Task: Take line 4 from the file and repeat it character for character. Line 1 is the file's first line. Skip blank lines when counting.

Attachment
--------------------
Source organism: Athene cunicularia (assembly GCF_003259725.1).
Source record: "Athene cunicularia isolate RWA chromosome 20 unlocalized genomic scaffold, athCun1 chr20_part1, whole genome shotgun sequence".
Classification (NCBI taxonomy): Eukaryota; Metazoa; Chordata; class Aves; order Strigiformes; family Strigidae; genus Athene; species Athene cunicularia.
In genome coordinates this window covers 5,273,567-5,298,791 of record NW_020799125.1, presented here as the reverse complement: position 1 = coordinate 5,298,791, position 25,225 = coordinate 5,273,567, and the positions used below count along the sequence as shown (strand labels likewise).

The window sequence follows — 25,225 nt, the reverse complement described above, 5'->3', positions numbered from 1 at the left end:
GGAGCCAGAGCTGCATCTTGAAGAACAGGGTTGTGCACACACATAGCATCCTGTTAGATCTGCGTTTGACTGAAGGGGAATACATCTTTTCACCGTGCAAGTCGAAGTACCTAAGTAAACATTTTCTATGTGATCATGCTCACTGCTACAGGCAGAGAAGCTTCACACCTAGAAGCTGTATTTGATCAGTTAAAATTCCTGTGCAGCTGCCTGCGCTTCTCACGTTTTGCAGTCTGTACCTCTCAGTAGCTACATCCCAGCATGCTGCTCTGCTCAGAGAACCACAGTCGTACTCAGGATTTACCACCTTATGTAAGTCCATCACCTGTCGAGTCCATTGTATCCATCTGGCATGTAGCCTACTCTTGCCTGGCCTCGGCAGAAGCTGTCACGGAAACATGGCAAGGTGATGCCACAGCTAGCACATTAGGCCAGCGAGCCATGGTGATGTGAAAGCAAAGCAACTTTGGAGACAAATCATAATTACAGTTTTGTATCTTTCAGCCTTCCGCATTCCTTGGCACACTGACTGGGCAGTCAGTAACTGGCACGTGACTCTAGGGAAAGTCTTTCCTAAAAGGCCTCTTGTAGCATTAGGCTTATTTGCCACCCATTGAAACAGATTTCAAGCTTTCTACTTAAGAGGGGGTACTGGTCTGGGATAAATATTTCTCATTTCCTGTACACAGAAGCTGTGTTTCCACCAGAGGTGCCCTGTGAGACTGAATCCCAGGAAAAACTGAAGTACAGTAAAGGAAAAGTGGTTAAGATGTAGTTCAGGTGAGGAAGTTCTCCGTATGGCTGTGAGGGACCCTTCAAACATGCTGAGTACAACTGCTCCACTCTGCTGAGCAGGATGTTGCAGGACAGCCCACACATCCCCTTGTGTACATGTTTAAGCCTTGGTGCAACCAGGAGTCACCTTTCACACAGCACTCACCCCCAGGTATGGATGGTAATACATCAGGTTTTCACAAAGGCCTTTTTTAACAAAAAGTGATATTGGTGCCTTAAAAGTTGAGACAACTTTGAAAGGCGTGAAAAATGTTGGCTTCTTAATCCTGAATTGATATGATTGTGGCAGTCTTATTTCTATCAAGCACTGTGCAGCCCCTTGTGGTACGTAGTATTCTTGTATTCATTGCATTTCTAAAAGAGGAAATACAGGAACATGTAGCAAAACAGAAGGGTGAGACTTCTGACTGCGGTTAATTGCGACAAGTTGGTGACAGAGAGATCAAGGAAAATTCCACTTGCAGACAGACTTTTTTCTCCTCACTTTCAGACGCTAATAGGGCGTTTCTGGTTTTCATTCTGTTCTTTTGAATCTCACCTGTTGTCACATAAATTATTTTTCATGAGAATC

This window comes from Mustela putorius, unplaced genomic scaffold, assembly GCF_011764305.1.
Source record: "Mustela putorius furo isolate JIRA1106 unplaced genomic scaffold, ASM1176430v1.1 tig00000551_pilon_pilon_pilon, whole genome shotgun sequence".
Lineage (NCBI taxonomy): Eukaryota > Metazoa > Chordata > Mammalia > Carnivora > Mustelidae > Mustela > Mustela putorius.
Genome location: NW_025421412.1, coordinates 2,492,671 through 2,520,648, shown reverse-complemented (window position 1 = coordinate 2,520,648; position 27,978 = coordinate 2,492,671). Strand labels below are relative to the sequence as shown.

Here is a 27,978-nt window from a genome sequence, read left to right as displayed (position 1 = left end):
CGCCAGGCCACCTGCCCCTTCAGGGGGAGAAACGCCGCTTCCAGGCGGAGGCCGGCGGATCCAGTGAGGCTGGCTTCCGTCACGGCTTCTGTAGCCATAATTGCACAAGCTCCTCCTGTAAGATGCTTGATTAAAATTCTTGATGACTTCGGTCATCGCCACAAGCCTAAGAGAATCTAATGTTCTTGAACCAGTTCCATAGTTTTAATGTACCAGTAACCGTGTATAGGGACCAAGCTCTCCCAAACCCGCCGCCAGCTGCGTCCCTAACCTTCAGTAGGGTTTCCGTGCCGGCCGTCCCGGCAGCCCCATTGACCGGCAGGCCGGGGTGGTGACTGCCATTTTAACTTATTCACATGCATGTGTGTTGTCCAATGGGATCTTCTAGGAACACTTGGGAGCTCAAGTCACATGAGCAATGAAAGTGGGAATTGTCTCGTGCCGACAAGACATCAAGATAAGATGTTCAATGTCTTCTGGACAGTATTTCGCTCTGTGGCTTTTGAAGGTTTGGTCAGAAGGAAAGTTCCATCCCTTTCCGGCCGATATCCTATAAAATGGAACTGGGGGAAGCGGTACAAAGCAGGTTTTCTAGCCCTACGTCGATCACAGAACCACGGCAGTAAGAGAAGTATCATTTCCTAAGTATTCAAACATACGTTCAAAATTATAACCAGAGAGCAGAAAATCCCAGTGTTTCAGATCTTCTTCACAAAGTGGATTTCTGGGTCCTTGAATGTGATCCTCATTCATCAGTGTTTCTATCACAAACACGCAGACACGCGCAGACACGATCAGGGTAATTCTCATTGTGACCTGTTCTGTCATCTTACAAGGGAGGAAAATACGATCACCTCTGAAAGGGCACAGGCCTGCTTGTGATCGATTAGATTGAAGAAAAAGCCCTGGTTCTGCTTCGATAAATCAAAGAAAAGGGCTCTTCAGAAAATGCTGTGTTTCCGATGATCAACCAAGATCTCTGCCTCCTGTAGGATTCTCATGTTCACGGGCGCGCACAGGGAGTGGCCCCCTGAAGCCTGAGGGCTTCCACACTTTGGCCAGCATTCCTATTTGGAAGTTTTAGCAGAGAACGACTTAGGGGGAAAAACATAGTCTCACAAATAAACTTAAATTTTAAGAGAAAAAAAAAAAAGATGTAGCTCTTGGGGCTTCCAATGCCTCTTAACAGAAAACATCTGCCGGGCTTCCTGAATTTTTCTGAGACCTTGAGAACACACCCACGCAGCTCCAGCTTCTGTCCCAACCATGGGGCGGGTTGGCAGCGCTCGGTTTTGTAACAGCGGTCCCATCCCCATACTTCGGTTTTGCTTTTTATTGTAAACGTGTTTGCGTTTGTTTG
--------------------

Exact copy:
In genome coordinates this window covers 5,273,567-5,298,791 of record NW_020799125.1, presented here as the reverse complement: position 1 = coordinate 5,298,791, position 25,225 = coordinate 5,273,567, and the positions used below count along the sequence as shown (strand labels likewise).